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UTAH STATE PRISON — High school graduation always centers around talk of the future, but Thursday's commencement ceremony for the South Park Academy had a bit more emphasis on hope for better lives ahead.
That's because the graduates dressed in blue and yellow caps and gowns wore prison jumpsuits beneath them. A total of 378 men and woman currently incarcerated at the Utah State Prison in Draper accepted their adult high school diplomas. It was the largest single group of graduates South Park Academy, which is operated by Canyons School District, has seen.
"I always figured ... it was too late for me, that I lost my chance," said Levi Williams, a student speaker at the graduation ceremony. Williams said it was his 26th birthday and he was hopeful his education will help him turn his life around.
"(Education) truly builds confidence," Williams said. "It's not something you have or something you don't have. It's a process."
Williams said he dropped out of high school when he was 16 after one of his friends was shot and killed. He later obtained his GED, but didn't really get motivated about education until his teachers at the academy told him there are learning opportunities around every corner.
"I just felt like he deserved my respect," Williams said of one of his teachers. "I wanted to learn everything he taught."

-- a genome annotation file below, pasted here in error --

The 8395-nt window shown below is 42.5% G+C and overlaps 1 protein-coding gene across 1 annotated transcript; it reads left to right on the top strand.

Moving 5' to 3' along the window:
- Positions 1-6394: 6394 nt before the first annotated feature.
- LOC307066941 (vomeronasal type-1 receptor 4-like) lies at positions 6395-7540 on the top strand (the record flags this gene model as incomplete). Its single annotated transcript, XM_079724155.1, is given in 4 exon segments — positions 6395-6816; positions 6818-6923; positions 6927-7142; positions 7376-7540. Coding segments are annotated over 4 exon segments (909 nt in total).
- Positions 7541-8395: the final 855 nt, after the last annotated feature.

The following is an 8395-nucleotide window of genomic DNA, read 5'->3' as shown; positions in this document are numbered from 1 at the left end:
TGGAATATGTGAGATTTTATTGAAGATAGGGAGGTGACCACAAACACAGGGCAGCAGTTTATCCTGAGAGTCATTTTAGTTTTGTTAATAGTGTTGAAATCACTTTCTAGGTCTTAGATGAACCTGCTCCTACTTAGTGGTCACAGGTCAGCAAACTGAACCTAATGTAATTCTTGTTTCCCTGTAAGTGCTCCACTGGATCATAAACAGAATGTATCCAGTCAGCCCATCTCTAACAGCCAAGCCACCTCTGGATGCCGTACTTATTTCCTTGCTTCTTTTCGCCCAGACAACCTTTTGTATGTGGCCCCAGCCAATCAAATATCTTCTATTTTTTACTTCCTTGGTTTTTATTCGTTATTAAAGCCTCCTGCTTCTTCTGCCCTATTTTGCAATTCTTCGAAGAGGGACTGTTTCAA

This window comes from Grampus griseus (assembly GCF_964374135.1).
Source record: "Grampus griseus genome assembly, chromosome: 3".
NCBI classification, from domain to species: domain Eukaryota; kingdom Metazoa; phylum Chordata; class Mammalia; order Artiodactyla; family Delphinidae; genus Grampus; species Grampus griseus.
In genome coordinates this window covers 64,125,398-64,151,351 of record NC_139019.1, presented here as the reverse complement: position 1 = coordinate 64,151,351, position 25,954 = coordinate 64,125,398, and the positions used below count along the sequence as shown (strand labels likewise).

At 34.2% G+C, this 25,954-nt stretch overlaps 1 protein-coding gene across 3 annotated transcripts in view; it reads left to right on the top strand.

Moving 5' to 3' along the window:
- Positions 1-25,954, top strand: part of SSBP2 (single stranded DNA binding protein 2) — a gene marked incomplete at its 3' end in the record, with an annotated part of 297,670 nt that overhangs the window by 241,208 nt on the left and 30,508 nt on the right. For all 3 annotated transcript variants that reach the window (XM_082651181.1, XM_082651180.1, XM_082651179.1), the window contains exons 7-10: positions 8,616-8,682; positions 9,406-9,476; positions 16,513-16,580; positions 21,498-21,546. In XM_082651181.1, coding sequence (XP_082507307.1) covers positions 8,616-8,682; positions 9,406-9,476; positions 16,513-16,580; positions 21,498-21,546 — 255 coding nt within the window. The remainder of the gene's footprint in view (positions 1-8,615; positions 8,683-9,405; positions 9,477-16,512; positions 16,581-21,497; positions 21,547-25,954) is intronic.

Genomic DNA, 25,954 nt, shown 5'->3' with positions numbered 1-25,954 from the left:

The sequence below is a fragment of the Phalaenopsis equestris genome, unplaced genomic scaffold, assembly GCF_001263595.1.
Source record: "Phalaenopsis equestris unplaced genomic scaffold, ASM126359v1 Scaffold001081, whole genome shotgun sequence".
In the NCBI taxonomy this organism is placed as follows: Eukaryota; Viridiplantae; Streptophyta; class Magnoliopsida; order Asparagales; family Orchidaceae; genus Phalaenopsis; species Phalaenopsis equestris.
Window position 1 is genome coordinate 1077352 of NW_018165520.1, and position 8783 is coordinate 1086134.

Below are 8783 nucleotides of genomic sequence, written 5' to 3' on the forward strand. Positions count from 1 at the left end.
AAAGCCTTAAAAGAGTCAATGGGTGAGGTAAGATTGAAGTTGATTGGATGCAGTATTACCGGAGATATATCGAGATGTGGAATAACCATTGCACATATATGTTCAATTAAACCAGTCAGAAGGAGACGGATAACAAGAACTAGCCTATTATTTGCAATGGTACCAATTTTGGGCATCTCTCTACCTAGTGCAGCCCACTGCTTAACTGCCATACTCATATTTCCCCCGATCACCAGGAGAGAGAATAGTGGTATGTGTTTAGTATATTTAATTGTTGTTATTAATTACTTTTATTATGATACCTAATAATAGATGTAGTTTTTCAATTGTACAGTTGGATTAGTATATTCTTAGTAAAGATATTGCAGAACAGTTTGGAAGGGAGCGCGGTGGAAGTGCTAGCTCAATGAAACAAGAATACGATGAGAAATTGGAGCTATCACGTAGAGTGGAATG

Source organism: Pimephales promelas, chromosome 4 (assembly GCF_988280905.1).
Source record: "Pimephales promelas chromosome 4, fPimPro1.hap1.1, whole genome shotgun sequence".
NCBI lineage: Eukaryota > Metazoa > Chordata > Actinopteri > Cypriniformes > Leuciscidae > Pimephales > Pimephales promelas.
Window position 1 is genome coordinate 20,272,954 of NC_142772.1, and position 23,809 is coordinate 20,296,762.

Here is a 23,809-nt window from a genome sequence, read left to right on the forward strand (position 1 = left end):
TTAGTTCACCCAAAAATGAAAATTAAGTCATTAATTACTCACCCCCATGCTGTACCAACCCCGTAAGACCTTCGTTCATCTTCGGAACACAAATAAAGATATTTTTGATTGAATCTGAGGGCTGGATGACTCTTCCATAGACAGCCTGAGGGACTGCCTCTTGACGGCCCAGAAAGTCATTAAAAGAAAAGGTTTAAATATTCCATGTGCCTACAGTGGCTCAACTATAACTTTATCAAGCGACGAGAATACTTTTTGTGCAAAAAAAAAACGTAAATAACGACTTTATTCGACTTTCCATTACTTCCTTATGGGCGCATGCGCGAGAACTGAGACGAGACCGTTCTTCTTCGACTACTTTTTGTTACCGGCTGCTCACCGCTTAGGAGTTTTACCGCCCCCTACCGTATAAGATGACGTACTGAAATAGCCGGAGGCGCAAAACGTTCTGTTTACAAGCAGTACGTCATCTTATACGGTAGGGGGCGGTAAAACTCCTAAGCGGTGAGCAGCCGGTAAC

Former Utah Jazz head coach Frank Layden gave the commencement address, congratulating the graduates on their accomplishments and telling them that the same motivational phrases he used to tell his Jazz basketball players applied to them as well.
"You can't quit, it's a league rule," he said. "You have elevated yourself above many other people with more opportunities than you've been given."
(Education) truly builds confidence. It's not something you have or something you don't have. It's a process.
Nora Wilson drove up from Farmington, N.M., to support her son's fiancee, Lacy Fulton, who received her diploma Thursday.
"I just support her 100 percent" Wilson said. "She has had a big change."
Fulton's mother said her daughter plans to go on to college and seek a business-related career. She could potentially be released from prison a year from now.
"I'm so proud of her," Sheri Fulton said. "I'm glad she's making the right decisions."
Amanda Bain, 32, recognizes she'll have a difficult time getting a job due to felonies on her record, but she's still full of hope and confidence. Bain dropped out of high school after her father went to prison and got mixed up in meth and crime. She said she's very grateful for the chance to finish up her education years after the fact. She completed two years worth of high school in two months and is set to be paroled in 25 days.
Bain said she hopes to be a better example to her 12-year-old daughter.
"I really hope that she listens to me now when I tell her she needs to do her homework," Bain said. "It's a lot easier that way."